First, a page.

Rarely are works of non-fiction vivid sensory journeys, though that’s the case for Susan Stewart’s new book, which captures the fragrant history of perfume in the first book of its kind for general interest. In Common And Uncommon Scents, Stewart traces both the origins of perfume and its rich social history and connotations from the Ancient Romans to the interwar period.
Stewart explores how scent has been used to perfume the body, objects of the everyday – such as gloves and letters – and our social spaces. This vastly researched book examines how scents were distilled in the medieval world and used to signify morality in the Renaissance and the changing role of women in the last century, to name just a few examples of this fascinating book.
This is a highly sensory and engaging read: the generous pages of colour images that depict Catholic history embodied in ornate Venetian perfume burners also document adverts for aromatic medicinal remedies and remind us of the simple sophistication of the Chanel No.5 bottle. Part of the book’s standout appeal is its global approach, chronologising the use of scents in cultures across the world and in some instances, its subcultures. Previous history books may bring these individuals and their lives into the light, but Stewart is able to evoke the rich physicality of their worlds by depicting the scents that would have fragranced their everyday lives.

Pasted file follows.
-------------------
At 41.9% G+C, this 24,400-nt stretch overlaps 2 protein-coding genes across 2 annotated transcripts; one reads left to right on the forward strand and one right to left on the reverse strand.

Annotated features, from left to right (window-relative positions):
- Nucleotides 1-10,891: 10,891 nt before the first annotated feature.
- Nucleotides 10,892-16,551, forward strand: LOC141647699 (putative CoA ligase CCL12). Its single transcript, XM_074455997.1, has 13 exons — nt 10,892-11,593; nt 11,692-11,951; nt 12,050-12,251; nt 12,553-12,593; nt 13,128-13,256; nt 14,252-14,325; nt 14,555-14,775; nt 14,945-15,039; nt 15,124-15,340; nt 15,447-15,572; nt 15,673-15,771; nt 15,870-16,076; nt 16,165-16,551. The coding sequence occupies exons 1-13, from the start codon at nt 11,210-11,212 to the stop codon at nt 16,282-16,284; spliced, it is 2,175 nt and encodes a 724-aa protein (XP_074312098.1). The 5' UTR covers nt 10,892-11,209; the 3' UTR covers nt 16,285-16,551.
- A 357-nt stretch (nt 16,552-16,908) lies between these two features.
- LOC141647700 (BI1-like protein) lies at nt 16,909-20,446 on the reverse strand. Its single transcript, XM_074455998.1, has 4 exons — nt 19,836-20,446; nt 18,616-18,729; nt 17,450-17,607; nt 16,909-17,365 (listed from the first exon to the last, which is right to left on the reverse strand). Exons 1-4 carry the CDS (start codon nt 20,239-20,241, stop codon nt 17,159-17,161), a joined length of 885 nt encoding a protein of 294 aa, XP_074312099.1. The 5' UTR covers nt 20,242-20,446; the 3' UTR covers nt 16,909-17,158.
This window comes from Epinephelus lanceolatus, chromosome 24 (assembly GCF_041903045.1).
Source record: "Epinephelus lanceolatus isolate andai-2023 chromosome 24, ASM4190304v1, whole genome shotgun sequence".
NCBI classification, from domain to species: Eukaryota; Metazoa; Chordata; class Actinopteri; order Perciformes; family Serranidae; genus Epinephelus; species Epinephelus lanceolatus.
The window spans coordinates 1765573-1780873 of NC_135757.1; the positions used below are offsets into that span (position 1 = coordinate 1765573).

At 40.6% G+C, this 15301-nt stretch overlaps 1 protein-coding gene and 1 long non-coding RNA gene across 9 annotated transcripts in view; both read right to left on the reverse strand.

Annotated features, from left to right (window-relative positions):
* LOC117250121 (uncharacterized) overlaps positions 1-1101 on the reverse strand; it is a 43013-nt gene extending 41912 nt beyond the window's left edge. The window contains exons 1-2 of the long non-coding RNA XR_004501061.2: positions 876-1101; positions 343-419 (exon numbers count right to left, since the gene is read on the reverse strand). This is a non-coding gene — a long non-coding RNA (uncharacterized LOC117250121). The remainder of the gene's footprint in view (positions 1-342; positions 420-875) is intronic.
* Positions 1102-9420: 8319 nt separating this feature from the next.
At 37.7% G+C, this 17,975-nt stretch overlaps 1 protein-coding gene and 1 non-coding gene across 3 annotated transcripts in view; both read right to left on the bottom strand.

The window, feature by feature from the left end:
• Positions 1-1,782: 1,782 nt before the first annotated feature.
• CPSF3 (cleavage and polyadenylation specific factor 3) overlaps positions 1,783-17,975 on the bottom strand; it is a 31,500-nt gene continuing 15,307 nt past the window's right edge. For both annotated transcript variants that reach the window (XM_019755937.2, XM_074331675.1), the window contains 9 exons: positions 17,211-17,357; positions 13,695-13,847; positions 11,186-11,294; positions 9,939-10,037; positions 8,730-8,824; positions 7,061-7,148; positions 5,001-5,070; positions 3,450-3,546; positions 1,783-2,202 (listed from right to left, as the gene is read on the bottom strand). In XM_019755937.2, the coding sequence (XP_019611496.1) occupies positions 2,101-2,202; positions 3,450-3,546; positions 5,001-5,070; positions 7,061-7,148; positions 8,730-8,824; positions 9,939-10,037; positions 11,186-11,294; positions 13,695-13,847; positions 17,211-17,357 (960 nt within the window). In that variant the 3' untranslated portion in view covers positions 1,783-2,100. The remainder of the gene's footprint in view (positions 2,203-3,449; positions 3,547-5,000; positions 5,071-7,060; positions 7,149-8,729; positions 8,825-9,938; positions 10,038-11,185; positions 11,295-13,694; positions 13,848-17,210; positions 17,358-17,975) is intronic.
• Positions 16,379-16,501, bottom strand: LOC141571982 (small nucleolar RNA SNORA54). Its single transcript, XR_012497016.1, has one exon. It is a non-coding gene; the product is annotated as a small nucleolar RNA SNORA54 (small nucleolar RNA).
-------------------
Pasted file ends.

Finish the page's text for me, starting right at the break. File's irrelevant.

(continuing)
Common And Uncommon Scents: A Social History Of Perfume, Susan Stewart (Amberley)
Price: £22.99. Info: here
words CHLOË EDWARDS
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